July 9, 2003
Laurie Barclay, MD
Medscape Medical News
Antimyelin antibodies may be useful as a predictor of clinical multiple sclerosis after a first demyelinating event, according to the results of a study published in the July 10 issue of the New England Journal of Medicine. The editorialist agrees that once these results are confirmed, this test may be important for counseling and management of these patients.
"Most patients with multiple sclerosis initially present with a clinically isolated syndrome," write Thomas Berger, MD, from the University of Innsbruck in Austria, and colleagues. "Despite the fact that clinically definite multiple sclerosis will develop in up to 80% of these patients, the course of the disease is unpredictable at its onset and requires long-term observation or repeated magnetic resonance imaging (MRI)."
Dr. Berger's group performed brain MRI, cerebrospinal fluid (CSF) analysis for oligoclonal bands, and Western blot analysis of serum samples for anti-myelin oligodendrocyte glycoprotein (MOG) and anti-myelin basic protein (MBP) in 103 patients with a clinically isolated syndrome.
Anti-MOG and anti-MBP antibodies predicted more frequent and earlier relapses. Of 39 seronegative patients, nine (23%) had a relapse, and time to relapse was 45 ± 13.7 months. Of 22 patients with anti-MOG and anti-MBP, 21 (95%) relapsed, and mean time to relapse was 7.5 ± 4.4 months. Of 42 patients with only anti-MOG, 35 (83%) relapsed within 14.6 ± 9.6 months (P < .001 for both comparisons with antibody-seronegative patients.)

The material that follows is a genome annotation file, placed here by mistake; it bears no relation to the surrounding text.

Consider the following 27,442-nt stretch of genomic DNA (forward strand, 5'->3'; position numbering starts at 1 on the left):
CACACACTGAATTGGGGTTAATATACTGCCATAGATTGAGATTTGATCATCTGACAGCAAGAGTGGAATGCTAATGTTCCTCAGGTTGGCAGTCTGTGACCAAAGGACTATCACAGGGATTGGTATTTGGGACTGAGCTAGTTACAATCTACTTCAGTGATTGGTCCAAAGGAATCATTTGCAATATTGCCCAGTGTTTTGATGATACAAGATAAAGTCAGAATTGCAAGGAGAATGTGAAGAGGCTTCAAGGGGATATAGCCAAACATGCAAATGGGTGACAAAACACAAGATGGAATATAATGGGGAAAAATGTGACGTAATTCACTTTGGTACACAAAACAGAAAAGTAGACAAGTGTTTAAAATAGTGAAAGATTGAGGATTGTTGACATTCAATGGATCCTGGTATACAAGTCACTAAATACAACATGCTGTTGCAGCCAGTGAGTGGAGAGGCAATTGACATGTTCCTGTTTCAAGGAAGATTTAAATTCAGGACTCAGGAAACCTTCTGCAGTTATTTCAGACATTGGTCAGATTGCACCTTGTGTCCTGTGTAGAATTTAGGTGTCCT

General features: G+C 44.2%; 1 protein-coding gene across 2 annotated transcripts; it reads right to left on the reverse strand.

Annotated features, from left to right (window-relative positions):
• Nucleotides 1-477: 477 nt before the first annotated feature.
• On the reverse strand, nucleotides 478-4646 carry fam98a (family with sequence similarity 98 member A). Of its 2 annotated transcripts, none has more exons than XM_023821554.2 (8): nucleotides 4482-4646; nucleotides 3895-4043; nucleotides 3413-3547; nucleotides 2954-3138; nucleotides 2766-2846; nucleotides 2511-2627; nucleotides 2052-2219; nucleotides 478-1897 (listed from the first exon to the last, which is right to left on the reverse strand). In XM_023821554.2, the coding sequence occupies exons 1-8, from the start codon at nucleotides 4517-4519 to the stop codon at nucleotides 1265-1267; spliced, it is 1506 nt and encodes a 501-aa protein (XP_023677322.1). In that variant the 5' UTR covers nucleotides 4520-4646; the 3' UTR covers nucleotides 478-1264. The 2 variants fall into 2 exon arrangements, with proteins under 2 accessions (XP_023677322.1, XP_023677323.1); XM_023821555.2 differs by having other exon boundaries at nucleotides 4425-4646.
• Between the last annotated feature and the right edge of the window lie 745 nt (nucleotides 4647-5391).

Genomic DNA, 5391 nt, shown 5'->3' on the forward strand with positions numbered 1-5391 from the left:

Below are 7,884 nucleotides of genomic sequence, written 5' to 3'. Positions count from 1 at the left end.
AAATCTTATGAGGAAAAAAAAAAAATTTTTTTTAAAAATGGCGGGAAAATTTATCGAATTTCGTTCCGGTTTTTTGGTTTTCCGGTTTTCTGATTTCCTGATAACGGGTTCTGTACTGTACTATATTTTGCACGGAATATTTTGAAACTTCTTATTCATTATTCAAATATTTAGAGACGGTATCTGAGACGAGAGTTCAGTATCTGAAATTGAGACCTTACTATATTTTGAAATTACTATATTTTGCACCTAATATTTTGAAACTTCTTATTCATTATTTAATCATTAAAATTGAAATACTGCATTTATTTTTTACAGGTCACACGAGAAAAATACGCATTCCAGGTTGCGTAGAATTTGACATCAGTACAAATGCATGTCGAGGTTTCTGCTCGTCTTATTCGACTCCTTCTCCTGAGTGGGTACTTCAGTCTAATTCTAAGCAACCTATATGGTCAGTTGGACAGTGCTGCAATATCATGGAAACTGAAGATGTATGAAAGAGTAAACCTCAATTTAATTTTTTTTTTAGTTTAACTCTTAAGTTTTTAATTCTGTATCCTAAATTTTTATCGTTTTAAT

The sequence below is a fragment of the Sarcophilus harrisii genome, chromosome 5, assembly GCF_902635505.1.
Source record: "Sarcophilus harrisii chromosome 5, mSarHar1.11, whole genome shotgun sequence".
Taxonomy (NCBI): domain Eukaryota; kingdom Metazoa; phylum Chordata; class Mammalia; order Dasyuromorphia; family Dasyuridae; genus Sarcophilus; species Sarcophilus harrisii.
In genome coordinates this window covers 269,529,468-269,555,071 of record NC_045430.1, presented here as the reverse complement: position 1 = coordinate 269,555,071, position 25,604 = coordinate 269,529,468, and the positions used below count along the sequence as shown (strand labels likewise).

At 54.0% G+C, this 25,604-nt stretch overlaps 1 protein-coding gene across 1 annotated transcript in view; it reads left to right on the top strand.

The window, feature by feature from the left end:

Compared with seronegative patients, the adjusted hazard ratio for development of clinically definite multiple sclerosis was 76.5 (95% confidence interval [CI], 20.6 - 284.6) for patients with both antimyelin antibodies, and 31.6 (95% CI, 9.5 - 104.5) among patients with only anti-MOG.
The authors stress that they cannot prove whether antibodies against MOG and MBP have demyelinating capacity or whether they represent an epiphenomenon of myelin destruction.
"Analysis of antibodies against MOG and MBP in patients with a clinically isolated syndrome is a rapid, inexpensive, and precise method for the prediction of early conversion to clinically definite multiple sclerosis," Dr. Berger's team write. "This finding may be important for the counseling and care of patients with a first demyelinating event suggestive of multiple sclerosis."
Several authors report financial relationships with Biogen, Medacorp, Serono, Schering, Pfizer, and/or Aventis.
In an accompanying editorial, Jack P. Antel, MD, and Amit Bar-Or, MD, from the Montreal Neurological Institute of McGill University, agree that these findings, "once confirmed, will improve the quality of the diagnostic and prognostic information that can be used to guide treatment decisions, enhance insight into the pathogenesis of the disease, and possibly identify subgroups of patients for whom B-cell-directed therapies would be indicated."
In an accompanying article, Hartmut Wekerle, MD, and Reinhart Hohlfeld, MD, from the Max-Planck Institute for Neurobiology in Martinsned, Germany, discuss molecular mimicry in multiple sclerosis. They suggest that more selective therapies using altered peptide ligands derived from autoantigenic peptides might reduce activity of autoaggressive T cells while leaving the remaining immune system intact.
"Preliminary clinical trials involving an altered peptide ligand derived from MBP indicated that low and intermediate doses of the ligand have some promise, whereas high doses stimulated allergic reactions and activated, rather than muted, the activity of MBP-specific T cells," they write. "A better understanding of the mechanisms of molecular mimicry should help to explain these puzzling observations and perhaps contribute to the development of new peptide ligands for the treatment of multiple sclerosis."
N Engl J Med. 2003;349:107-109, 139-145, 185-186
Reviewed by Gary D. Vogin, MD
Laurie Barclay, MD Writer for Medscape Medical News
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